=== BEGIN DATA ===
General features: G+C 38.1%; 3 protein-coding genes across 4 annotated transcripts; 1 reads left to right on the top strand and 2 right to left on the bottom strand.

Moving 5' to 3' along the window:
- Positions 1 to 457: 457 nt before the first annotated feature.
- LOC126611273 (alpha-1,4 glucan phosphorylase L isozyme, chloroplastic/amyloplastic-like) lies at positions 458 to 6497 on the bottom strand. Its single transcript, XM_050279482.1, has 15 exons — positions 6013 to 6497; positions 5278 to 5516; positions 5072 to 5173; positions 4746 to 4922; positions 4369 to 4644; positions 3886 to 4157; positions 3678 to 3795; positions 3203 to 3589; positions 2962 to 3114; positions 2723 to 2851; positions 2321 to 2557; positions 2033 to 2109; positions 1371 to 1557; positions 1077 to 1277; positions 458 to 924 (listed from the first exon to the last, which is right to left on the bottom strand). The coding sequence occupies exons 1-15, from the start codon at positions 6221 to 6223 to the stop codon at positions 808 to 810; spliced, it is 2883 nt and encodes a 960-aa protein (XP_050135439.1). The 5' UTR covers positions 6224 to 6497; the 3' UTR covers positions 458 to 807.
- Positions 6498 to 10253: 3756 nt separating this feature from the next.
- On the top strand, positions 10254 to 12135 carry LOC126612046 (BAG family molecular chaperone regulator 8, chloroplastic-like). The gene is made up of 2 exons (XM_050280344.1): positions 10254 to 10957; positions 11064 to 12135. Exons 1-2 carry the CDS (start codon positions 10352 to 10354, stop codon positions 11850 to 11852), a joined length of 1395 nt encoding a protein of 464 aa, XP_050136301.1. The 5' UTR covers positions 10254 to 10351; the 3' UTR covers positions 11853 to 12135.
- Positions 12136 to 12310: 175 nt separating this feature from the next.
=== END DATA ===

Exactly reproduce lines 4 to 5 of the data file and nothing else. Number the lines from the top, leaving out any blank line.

- LOC126611273 (alpha-1,4 glucan phosphorylase L isozyme, chloroplastic/amyloplastic-like) lies at positions 458 to 6497 on the bottom strand. Its single transcript, XM_050279482.1, has 15 exons — positions 6013 to 6497; positions 5278 to 5516; positions 5072 to 5173; positions 4746 to 4922; positions 4369 to 4644; positions 3886 to 4157; positions 3678 to 3795; positions 3203 to 3589; positions 2962 to 3114; positions 2723 to 2851; positions 2321 to 2557; positions 2033 to 2109; positions 1371 to 1557; positions 1077 to 1277; positions 458 to 924 (listed from the first exon to the last, which is right to left on the bottom strand). The coding sequence occupies exons 1-15, from the start codon at positions 6221 to 6223 to the stop codon at positions 808 to 810; spliced, it is 2883 nt and encodes a 960-aa protein (XP_050135439.1). The 5' UTR covers positions 6224 to 6497; the 3' UTR covers positions 458 to 807.
- Positions 6498 to 10253: 3756 nt separating this feature from the next.